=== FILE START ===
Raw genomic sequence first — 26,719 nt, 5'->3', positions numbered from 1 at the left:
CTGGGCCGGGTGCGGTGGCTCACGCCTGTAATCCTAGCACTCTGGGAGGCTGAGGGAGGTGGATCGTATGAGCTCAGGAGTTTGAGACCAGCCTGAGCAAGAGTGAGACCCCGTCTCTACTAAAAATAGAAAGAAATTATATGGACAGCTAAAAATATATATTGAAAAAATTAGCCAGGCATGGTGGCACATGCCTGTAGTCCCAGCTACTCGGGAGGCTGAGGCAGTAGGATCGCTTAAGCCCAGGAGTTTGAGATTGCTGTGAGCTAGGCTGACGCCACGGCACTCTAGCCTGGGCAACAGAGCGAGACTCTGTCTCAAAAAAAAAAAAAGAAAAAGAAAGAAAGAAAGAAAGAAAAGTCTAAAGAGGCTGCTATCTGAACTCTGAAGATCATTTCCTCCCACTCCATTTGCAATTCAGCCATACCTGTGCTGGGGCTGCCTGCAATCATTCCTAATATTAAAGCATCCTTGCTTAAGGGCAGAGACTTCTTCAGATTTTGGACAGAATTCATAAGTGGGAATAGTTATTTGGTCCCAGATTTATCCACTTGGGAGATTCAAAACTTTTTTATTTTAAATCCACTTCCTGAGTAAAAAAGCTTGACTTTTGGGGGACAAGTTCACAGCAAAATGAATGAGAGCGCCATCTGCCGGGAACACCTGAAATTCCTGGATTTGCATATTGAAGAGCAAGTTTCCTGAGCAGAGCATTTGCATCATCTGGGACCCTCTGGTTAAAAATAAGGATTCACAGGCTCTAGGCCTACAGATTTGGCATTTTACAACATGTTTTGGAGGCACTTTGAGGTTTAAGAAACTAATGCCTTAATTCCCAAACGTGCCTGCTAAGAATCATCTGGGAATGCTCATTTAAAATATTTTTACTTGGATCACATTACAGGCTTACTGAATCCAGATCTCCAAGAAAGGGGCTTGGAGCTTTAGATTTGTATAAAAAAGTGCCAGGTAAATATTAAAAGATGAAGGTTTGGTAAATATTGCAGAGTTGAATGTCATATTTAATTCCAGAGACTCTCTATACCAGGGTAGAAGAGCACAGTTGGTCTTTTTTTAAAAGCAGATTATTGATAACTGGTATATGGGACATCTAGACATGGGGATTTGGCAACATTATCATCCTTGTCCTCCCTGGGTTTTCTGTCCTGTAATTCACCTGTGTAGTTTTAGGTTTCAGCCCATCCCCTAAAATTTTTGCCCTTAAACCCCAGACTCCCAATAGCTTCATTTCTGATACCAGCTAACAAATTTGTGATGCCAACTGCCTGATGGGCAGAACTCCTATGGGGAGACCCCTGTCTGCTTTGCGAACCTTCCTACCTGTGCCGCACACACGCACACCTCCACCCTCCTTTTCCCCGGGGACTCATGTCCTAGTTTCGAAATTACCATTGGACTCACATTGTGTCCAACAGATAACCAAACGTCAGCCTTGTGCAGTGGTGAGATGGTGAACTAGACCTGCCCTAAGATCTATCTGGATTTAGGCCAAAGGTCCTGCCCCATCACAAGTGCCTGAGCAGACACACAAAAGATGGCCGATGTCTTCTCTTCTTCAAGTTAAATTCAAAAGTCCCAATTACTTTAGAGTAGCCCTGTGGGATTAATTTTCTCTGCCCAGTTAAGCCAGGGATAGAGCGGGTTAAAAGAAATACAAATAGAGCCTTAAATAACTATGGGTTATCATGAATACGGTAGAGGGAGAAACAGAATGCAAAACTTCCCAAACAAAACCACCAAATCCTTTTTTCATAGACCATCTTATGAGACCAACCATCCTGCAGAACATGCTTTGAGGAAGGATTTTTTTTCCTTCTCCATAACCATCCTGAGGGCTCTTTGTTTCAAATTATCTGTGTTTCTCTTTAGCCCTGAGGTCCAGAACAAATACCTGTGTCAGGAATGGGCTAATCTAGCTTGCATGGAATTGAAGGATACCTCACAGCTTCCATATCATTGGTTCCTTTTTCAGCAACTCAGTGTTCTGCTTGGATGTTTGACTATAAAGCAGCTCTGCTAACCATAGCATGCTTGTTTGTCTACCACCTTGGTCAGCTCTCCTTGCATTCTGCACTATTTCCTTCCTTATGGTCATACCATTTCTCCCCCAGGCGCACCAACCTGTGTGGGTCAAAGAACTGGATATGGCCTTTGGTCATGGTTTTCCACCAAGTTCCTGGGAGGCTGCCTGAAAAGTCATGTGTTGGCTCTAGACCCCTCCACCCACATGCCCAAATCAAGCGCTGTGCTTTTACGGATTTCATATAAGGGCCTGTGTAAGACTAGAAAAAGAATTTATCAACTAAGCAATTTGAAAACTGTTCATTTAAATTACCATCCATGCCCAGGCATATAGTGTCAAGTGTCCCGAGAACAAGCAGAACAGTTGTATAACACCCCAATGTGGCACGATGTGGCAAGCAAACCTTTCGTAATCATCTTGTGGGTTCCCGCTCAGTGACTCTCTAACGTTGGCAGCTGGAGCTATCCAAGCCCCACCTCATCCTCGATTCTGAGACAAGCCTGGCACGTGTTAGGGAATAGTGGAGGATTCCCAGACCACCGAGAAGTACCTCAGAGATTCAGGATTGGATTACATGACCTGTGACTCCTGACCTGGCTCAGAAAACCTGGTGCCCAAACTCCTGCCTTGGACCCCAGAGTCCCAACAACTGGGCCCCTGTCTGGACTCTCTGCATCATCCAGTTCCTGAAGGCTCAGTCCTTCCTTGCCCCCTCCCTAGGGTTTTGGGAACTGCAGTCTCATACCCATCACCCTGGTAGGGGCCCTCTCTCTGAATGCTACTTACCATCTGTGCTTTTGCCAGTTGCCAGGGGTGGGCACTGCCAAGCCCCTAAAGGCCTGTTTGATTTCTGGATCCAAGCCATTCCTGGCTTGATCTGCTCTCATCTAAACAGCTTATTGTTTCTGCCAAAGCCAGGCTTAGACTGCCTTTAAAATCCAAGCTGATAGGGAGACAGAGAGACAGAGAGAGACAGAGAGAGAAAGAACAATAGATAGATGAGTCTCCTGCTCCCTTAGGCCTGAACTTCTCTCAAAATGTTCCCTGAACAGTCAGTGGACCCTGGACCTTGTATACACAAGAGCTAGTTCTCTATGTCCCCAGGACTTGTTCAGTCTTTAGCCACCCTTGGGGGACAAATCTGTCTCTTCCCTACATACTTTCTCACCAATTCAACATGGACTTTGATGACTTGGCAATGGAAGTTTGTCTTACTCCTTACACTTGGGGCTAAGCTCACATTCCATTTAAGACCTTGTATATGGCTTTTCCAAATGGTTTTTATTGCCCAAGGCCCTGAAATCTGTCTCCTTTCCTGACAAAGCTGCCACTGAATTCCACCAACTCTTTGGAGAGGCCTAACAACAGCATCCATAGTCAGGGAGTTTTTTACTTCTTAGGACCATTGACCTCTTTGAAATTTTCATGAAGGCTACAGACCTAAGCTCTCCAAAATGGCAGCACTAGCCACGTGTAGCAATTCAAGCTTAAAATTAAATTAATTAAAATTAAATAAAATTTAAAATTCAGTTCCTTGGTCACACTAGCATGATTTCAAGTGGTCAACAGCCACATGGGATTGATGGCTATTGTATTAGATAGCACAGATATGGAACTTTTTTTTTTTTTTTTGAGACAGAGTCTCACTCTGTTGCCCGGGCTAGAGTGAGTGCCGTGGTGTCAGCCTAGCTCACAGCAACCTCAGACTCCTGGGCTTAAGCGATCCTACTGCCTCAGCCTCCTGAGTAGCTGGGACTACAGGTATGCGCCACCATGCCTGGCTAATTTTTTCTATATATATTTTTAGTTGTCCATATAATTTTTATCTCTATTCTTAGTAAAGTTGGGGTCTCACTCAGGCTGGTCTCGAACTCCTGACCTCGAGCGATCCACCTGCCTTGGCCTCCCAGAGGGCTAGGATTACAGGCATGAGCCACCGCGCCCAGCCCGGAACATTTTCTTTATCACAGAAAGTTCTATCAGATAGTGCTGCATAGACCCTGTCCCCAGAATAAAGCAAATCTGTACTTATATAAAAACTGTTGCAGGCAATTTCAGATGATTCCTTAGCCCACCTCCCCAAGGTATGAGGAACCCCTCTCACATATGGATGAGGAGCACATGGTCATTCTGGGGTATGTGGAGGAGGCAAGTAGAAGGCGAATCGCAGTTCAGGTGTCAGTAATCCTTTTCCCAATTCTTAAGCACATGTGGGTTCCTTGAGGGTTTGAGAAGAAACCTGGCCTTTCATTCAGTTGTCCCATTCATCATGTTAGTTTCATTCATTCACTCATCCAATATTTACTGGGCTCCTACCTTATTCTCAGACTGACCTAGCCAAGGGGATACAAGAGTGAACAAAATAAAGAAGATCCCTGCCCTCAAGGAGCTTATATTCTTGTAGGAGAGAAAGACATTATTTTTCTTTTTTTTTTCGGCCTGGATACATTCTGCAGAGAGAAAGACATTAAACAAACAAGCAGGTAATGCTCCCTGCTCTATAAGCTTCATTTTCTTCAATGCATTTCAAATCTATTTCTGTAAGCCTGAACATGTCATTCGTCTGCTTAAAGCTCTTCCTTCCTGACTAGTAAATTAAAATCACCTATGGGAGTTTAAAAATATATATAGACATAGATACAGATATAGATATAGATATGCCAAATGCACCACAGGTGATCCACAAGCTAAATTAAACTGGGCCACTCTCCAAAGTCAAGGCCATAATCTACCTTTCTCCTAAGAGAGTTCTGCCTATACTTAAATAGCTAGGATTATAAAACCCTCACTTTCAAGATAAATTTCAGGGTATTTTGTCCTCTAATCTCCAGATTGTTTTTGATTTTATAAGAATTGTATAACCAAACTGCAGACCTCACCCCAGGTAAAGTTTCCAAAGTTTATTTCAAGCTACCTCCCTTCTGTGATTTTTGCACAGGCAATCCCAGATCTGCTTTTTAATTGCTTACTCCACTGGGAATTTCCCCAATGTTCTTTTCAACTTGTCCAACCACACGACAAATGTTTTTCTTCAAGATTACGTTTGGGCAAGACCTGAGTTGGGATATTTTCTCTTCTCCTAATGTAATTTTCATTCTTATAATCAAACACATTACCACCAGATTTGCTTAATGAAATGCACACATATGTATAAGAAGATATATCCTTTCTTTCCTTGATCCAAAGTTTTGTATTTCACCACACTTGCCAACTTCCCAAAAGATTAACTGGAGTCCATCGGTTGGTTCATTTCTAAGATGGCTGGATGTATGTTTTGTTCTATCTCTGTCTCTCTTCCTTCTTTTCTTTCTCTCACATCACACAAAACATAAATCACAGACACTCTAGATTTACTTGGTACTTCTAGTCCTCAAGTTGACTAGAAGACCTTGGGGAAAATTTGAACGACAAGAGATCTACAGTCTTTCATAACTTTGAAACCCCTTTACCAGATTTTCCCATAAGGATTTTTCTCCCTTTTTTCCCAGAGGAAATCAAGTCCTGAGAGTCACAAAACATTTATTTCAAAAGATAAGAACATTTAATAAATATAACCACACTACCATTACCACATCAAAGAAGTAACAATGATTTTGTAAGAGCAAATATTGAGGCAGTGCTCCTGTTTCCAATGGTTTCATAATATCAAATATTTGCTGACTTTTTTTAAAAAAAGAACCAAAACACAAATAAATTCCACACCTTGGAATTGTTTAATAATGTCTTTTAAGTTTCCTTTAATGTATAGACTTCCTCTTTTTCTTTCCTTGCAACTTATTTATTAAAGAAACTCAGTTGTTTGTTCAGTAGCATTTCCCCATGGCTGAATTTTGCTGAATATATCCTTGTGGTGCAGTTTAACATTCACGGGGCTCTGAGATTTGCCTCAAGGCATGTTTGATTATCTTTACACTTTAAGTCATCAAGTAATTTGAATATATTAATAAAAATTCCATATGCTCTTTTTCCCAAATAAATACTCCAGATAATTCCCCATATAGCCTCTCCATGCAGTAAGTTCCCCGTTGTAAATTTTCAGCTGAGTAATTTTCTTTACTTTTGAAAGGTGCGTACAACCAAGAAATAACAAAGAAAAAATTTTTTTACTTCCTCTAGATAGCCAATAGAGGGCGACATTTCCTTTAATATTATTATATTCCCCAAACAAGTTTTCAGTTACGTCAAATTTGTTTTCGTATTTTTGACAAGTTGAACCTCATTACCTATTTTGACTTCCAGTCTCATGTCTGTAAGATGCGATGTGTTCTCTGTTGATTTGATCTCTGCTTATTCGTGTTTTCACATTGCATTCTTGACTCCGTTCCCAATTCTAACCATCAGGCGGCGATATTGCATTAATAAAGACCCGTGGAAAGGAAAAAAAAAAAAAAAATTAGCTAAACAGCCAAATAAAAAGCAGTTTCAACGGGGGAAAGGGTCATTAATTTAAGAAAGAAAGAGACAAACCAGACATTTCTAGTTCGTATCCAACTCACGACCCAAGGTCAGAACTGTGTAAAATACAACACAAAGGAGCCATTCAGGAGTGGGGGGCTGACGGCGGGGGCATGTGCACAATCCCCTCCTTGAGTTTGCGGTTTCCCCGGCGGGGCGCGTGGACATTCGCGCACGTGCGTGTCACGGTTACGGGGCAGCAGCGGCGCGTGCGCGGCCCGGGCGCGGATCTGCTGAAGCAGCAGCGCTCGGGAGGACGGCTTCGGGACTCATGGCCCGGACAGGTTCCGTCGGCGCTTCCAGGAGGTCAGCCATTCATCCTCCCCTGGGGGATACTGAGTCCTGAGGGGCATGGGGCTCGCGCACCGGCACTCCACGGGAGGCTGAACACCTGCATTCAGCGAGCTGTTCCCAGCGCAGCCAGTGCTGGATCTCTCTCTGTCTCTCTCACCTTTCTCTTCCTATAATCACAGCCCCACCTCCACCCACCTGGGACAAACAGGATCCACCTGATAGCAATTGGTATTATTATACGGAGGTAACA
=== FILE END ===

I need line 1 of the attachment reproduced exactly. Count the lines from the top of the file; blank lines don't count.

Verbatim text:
Raw genomic sequence first — 26,719 nt, 5'->3', positions numbered from 1 at the left: